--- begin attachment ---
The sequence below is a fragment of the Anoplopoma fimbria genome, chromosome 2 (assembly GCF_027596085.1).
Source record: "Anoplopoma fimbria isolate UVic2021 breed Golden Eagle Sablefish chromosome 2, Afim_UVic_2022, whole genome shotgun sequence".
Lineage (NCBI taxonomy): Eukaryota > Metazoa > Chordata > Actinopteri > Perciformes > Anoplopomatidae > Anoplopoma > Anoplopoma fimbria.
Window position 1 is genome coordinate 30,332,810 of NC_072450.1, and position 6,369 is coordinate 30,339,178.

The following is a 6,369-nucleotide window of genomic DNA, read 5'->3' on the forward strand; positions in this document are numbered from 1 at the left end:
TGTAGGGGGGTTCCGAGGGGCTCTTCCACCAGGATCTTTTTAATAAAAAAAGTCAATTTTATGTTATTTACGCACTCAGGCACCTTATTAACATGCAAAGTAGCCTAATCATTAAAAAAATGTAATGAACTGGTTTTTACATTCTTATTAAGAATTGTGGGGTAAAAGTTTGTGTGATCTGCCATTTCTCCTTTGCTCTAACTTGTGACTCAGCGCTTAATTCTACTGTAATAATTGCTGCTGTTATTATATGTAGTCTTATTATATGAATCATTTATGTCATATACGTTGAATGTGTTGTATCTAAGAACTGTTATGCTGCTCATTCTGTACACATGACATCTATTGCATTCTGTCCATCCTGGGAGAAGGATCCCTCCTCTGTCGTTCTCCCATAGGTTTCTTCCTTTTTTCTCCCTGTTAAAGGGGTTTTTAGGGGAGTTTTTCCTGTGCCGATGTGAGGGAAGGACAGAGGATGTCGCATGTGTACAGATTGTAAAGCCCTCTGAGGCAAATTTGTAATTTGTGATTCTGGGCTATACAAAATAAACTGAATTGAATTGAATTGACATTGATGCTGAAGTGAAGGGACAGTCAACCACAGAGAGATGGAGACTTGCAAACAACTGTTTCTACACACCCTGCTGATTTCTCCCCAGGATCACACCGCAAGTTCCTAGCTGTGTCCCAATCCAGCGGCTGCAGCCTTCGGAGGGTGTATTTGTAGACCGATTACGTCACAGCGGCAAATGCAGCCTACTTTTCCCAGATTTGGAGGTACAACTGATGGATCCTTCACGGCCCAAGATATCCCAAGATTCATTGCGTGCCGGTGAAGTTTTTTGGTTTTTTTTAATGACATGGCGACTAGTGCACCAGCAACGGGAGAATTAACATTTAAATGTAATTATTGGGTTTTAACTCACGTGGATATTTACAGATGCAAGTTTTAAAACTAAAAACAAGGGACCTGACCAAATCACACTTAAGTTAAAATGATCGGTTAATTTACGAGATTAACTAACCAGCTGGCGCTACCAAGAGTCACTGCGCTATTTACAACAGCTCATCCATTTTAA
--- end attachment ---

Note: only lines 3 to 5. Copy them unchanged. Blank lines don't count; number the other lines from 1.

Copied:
Lineage (NCBI taxonomy): Eukaryota > Metazoa > Chordata > Actinopteri > Perciformes > Anoplopomatidae > Anoplopoma > Anoplopoma fimbria.
Window position 1 is genome coordinate 30,332,810 of NC_072450.1, and position 6,369 is coordinate 30,339,178.

The following is a 6,369-nucleotide window of genomic DNA, read 5'->3' on the forward strand; positions in this document are numbered from 1 at the left end: